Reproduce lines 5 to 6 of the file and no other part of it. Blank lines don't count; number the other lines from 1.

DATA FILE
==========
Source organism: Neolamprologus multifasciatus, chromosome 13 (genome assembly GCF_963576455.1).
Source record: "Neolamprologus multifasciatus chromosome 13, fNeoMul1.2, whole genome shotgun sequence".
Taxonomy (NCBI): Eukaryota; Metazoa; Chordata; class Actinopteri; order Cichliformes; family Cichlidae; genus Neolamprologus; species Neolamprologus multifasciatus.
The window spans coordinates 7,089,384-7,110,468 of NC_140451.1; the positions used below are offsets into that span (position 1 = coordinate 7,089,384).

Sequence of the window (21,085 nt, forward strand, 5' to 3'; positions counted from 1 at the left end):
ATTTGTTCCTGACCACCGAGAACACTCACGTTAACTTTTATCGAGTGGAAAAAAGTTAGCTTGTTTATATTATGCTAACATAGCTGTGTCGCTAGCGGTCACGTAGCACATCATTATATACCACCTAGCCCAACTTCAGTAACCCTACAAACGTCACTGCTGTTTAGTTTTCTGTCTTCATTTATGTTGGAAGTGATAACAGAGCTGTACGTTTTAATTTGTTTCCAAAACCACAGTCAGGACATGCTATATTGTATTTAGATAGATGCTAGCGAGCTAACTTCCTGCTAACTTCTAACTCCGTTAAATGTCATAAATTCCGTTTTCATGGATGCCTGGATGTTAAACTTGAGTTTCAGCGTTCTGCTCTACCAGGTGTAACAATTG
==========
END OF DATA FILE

Sequence of the window (21,085 nt, forward strand, 5' to 3'; positions counted from 1 at the left end):
ATTTGTTCCTGACCACCGAGAACACTCACGTTAACTTTTATCGAGTGGAAAAAAGTTAGCTTGTTTATATTATGCTAACATAGCTGTGTCGCTAGCGGTCACGTAGCACATCATTATATACCACCTAGCCCAACTTCAGTAACCCTACAAACGTCACTGCTGTTTAGTTTTCTGTCTTCATTTATGTTGGAAGTGATAACAGAGCTGTACGTTTTAATTTGTTTCCAAAACCACAGTCAGGACATGCTATATTGTATTTAGATAGATGCTAGCGAGCTAACTTCCTGCTAACTTCTAACTCCGTTAAATGTCATAAATTCCGTTTTCATGGATGCCTGGATGTTAAACTTGAGTTTCAGCGTTCTGCTCTACCAGGTGTAACAATTG